Marvel’s Spider-Man is the recently released title from developers of Ratchet & Clank fame, Insomniac Games, and was released exclusively on the PS4 on the 7th September 2018. Insomniac’s take on Spider-Man was designed to reset Spider-Man’s notion for being in some pretty bad games and finally create him one that was fun to play from start to finish, all the while managing to have some great web-swinging capabilities. Now, did Insomniac Games manage to do just that? Let’s find out!
With the game being a narrative single-player title, it’s best to avoid some of the story, but the gist is this: Peter Parker has taken up the mantle of Spider-Man for the last 8 years and has been fighting crime ever since day one. Recent events, however, has caused a vast number of his enemies to take over the city, through many chaotic and dangerous means. With a number of these villains doing whatever they can to take over the city, Spider-Man has his work cut out from him and must deal with each of them in his own friendly neighbourhood Spider-Man way. Obviously, there’s a lot more nuance to the story (while avoiding any potential spoilers) but while Spider-Man is going up against a lot of minor-villains this time around, all of them have great depth to their character that makes fighting them anything but a chore.
Marvel’s Spider-Man plays out like an open-world title that borrows a lot of gameplay mechanics from both the Batman: Arkham series and previous Spider-Man games. When it comes to the Spider-Man games, the developers from day one wanted to make sure they got the web-swinging correct, just like how it was in Spider-Man 2, a game that is commemorated for its web-swinging. As you web-swing through the city, your webs will not attach to invisible buildings in the sky like some of the worst Spider-Man games, but will instead appropriately attach to a real object, producing a certain level of momentum, depending on the object and the distance between them and the player.
Spider-Man does take ideas from the Arkham series, such as the free-flow combat and the stealth system. When fighting enemies in this game, you will effectively free-flow between them, having you gravitate and float towards them in a rather satisfying way once you get a feel for the combat. Even the stealth sections are similar, where you’re in an area where you shouldn’t be seen and by sneaking up on an enemy, you can incapacitate them and won’t be complete until you knock them all out. If at any point you get seen, you can swing up into the air and move around quickly and efficiently, in the hopes that they’ll forget your position. It’s all very similar to Arkham’s mechanics, just retrofitted for Spider-Man’s abilities, so if you didn’t enjoy the Arkham games, this game isn’t going to change that.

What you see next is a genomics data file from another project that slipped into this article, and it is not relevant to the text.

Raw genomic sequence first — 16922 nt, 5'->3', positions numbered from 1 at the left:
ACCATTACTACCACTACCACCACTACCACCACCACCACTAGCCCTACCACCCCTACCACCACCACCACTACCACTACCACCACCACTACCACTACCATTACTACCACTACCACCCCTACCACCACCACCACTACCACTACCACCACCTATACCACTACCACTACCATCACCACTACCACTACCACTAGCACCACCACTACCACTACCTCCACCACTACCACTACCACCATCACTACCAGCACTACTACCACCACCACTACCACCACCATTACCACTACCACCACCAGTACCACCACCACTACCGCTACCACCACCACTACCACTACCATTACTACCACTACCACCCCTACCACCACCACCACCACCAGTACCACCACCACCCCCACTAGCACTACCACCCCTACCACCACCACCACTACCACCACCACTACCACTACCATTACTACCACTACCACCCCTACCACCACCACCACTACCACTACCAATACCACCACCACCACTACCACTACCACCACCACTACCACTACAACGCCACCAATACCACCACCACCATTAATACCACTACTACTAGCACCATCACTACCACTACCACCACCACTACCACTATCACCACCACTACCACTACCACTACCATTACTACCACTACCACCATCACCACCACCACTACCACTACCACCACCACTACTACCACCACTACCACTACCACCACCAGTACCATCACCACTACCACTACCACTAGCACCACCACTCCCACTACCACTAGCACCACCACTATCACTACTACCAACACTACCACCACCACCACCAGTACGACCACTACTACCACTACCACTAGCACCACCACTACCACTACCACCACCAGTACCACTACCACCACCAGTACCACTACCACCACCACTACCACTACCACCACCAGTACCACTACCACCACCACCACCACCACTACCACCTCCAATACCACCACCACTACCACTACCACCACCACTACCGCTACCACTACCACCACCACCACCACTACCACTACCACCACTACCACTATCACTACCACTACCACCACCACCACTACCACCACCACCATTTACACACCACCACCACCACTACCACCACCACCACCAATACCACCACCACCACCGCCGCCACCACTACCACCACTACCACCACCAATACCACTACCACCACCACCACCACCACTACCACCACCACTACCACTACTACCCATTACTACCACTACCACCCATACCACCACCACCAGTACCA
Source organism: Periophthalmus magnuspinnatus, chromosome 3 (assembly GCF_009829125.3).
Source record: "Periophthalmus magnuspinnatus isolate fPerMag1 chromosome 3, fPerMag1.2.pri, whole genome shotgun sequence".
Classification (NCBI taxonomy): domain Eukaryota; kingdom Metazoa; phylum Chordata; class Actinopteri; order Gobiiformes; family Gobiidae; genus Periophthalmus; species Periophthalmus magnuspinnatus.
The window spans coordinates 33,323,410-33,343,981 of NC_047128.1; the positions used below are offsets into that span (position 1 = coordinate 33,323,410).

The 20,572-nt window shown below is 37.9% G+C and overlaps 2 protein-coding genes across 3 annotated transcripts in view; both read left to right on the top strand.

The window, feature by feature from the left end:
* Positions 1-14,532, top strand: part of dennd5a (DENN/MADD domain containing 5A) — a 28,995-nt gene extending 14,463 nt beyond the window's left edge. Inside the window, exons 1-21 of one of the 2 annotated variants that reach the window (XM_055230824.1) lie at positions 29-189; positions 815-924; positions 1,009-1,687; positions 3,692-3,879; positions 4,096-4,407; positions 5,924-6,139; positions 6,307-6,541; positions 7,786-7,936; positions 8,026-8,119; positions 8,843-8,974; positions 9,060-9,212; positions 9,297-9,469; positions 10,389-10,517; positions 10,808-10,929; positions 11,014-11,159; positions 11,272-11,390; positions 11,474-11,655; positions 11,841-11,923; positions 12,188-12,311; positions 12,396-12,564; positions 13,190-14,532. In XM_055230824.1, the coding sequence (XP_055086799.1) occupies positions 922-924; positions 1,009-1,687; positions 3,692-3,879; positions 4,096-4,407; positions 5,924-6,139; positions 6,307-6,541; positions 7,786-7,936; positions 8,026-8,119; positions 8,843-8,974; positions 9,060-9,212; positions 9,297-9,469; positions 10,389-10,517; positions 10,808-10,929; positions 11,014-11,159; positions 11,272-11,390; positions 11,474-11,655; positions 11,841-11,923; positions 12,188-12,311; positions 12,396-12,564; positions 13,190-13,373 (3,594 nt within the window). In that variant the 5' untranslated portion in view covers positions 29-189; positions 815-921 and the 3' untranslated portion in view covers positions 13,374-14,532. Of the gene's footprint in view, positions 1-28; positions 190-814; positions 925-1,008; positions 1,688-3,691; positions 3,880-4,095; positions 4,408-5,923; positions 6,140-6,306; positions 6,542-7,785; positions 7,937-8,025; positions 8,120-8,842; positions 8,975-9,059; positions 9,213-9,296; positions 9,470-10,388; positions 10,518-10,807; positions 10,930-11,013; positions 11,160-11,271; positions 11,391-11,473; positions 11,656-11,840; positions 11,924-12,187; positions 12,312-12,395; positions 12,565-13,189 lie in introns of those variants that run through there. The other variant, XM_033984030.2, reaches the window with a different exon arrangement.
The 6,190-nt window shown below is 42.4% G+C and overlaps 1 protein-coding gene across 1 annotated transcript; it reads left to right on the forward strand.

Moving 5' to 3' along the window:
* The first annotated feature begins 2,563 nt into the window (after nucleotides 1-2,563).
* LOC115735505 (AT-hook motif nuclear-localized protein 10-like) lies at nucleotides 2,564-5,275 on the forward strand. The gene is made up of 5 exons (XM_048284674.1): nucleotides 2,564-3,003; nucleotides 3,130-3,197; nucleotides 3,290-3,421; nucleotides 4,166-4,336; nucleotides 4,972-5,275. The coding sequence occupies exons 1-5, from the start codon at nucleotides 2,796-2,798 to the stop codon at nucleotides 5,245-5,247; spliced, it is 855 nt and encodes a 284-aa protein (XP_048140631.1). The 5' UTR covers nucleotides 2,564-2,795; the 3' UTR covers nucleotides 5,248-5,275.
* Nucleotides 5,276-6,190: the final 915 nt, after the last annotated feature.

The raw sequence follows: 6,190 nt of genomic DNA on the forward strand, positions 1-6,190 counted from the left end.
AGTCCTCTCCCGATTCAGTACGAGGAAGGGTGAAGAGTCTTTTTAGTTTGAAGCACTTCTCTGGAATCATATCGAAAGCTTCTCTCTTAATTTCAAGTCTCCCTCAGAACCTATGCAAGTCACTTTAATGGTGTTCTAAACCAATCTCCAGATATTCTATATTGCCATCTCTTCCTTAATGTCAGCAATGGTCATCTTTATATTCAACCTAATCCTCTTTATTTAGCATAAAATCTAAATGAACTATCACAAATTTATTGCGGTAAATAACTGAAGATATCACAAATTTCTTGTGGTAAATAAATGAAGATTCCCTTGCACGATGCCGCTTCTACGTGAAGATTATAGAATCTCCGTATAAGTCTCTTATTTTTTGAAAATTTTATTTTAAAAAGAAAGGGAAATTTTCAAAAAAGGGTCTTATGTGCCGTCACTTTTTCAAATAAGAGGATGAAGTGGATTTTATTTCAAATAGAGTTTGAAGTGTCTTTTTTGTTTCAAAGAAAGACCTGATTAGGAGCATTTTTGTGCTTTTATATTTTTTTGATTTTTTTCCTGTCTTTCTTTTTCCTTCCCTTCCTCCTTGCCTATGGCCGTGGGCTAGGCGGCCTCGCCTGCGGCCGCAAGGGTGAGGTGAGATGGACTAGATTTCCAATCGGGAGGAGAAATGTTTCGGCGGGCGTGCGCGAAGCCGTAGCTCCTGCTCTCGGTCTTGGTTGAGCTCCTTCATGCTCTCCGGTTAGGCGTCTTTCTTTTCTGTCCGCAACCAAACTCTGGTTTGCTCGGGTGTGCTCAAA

As you swing through the city, you can choose to go about doing the main-quests or the side-ones, some of which have their own small story arc to make things interesting for the player. By managing to do a number of extra content as well, you’ll be able to unlock new suits for Spider-Man, all of which have their own benefits and weaknesses, while having their own completely unique look to them.
Aesthetically, Marvel’s Spider-Man is one of the best-looking games out on the PS4 and that’s probably not going to change by much until the next-generation of consoles. Everything in the game has an outstanding level of detail, and the game’s colours are all bright and vibrant, which makes playing the game an absolute treat.
Overall, for anyone that’s looking for the next-best game on the PS4, then this is definitely it. The web-swinging is a very satisfying part of the whole game and visually it looks amazing on the PlayStation 4. For anyone that played any of the Arkham games and wasn’t a fan of the stealth or the combat, then this game might not be for you, but otherwise, Insomniac’s take on Spider-Man is easily one of the best we’ve seen in quite a long time.